Easter Island #4: Am I Smart Enough For This Tour?

#1: Beginning the Trip of a Lifetime
#2: Making the Most of an Afternoon
#3: Perfect Dining
#4: Am I Smart Enough for This Tour?

When my Hareswiss host Peter had recommended his friend Paul as a guide, I was a little wary. I only had a one full day and I was very interested in seeing what I wanted to, and not at all interested in being dragged along the tourist trail.

But he assured me I could see just the places I wanted to so I agreed. At 10 Paul showed up and I hopped into the old, but comfortable green Dodge Truck he drove (quite fitting for a man from Laramie, Wyoming.

Peter had told me a little bit about Paul and on the drive to the first site I learned a little more. At 16, he’d been a part of Dr. Mulloy’s party to resurrect the moai (statues) and had helped survey/canvas most of the island at that time. Before moving back to the island about a few years ago he’d been involved with some of the earliest software and other technological advances among other endeavors. So he was probably going to know what he was talking about, the question was whether I was going to be smart enough to truly appreciate it.

But I digress. The first place we went was Tahai, which was a little disappointing to me since I’d visited it the night before and was anxious to get to the places I couldn’t walk to. However, it wound up being very interesting as I learned more about the excavation process and started to hear how the stories in A Companion To Easter Island (Guide To Rapa Nui) and the natives’ accounts differed as well as Paul’s own take based on his experience.

Ahu Tahai Easter Island

Getting such a candid perspective on history and current island politics was going to be fun :) And it was a great opportunity get pictures of myself next to the statues that were more than a self-portrait head shot.

Copy of SAM_2334

From Tahai, we went to Vinapu, also not on my list. The Easter Island book I’d read had talked about it’s value as an example of platform building and how it shows there were probably Peruvian as well as French Polynesian influences.

Vinapu platform

Since what I’d really wanted to do before arriving was to gaze rapturously at statues and wander the quarry, I didn’t expect this to be up my alley, but wound interested in spite of myself.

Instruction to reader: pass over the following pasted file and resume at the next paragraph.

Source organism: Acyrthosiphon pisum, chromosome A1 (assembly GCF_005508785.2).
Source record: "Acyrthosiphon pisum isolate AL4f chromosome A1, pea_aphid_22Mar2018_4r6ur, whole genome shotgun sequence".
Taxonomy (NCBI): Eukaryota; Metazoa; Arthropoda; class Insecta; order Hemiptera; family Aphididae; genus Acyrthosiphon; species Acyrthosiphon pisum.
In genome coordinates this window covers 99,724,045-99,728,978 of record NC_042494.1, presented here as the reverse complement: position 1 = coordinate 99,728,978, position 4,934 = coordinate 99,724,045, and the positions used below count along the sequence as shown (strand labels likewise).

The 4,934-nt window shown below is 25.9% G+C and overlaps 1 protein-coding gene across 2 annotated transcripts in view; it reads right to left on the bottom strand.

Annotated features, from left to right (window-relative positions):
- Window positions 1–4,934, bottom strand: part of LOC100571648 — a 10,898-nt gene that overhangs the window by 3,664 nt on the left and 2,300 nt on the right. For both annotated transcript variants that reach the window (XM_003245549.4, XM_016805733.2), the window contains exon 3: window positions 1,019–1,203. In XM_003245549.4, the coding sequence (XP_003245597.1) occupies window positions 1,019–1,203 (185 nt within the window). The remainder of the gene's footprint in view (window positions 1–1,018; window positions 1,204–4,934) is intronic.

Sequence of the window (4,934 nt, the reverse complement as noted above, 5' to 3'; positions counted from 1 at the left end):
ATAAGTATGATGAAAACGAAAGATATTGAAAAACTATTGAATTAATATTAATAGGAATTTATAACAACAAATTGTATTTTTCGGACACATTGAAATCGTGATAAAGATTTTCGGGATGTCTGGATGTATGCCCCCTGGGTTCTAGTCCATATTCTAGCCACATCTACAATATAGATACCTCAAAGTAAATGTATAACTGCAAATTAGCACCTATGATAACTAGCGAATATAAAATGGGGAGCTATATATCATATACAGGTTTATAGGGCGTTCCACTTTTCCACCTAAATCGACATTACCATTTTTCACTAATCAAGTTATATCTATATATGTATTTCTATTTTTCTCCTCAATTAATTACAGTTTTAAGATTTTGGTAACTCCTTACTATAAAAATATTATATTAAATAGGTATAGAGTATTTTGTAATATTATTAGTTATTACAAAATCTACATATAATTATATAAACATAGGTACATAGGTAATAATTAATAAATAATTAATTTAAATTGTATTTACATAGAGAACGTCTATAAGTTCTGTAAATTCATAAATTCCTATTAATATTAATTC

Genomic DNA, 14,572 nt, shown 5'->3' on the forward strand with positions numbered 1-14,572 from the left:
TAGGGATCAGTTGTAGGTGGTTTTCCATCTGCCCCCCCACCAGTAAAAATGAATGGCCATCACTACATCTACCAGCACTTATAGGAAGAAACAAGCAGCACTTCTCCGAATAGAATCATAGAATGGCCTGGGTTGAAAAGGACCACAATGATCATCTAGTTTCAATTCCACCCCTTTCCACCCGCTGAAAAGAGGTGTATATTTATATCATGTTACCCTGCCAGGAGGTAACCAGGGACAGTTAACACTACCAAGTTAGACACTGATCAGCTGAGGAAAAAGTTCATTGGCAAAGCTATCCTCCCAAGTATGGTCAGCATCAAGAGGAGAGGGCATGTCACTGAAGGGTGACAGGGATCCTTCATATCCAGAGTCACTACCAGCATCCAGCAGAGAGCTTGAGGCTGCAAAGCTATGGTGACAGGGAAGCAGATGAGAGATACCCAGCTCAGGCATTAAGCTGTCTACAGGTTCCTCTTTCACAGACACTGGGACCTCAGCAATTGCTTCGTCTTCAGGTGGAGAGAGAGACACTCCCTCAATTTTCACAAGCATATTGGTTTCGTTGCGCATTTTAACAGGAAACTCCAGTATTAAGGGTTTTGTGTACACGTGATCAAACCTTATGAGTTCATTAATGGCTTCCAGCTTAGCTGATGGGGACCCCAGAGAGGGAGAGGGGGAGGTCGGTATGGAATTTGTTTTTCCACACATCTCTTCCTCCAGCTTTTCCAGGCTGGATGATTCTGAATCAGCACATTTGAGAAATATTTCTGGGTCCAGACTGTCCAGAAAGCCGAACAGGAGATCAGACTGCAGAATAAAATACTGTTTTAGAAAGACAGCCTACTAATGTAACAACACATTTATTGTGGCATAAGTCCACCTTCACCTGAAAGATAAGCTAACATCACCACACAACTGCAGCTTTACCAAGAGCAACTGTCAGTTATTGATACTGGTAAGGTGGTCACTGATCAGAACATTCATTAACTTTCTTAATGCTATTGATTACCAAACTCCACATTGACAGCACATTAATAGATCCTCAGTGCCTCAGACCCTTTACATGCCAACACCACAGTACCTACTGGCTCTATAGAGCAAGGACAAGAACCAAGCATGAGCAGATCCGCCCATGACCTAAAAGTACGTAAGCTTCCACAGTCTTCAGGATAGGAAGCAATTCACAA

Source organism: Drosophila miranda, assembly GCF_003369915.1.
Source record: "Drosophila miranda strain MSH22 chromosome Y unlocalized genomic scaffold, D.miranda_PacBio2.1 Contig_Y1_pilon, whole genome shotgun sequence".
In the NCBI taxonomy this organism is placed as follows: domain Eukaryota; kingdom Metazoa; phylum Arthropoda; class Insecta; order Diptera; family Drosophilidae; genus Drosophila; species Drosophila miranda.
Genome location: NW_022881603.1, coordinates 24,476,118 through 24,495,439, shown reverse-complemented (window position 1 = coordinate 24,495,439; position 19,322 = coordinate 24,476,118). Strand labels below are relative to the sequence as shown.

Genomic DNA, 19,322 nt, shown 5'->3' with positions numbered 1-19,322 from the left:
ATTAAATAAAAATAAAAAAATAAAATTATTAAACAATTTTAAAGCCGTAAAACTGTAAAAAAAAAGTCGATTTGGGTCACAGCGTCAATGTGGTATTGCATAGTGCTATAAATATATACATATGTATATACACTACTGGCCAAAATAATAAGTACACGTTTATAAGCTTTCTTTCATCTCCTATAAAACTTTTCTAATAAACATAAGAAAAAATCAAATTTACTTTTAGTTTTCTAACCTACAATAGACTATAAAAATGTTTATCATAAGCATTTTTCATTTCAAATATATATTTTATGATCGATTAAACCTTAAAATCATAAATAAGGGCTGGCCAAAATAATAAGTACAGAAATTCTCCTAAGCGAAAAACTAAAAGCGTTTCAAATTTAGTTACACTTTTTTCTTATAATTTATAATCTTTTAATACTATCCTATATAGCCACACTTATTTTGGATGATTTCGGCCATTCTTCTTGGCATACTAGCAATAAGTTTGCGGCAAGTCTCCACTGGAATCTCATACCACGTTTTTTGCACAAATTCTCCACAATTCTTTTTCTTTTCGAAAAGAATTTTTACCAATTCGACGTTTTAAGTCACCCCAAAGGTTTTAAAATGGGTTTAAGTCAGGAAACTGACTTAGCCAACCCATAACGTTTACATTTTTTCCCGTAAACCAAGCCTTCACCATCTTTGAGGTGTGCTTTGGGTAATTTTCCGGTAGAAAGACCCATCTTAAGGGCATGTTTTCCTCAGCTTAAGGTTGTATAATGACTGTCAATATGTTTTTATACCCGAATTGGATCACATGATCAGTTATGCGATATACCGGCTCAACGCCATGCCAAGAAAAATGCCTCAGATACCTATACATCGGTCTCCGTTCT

Keri at Vinapu

I learned about the lore surrounding one of the few female statues (turns out it was probably just an early iteration of the usual statues).

Vinapu female statue

Learned about the burial customs and saw where later generations had made a cave home among the bones.

cave dwelling at VinapuAnd checked out a fallen top-knot that had been carved out to catch water.

top knot at Vinapu

Fortunately Vinapu is right in the airport landing path so I got a great view of the LAN plane coming in. Paul needed to briefly meet some people at the airport before continuing the tour, so that was our signal to head over (10 min away).

Rapa Nui Airport

So far we’d gone to places not on my list and I’d been fascinated the whole time, I couldn’t imagine how amazing the next part of the tour was going to be!!

Next Post: Up Close & Personal with the Statues

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discuss this post

  • British Airways Executive Club charges just 12,500 Avios for Santiago de Chile to Easter Island one-way in Economy (25,000 for the return trip).

    LAN also has a flight from PPT to IPC for the same price. So if you find yourself on vacation in PPT or South America and need some cultural exploration don’t miss the opportunity to go to Easter Island, it’s very worthwhile. I’m already looking forward to go back!

    • Keri Anderson

      Wow, that’s really good to know. I didn’t realize it was so few miles. I guess I’ve only priced US direct to Easter Island.

 
 

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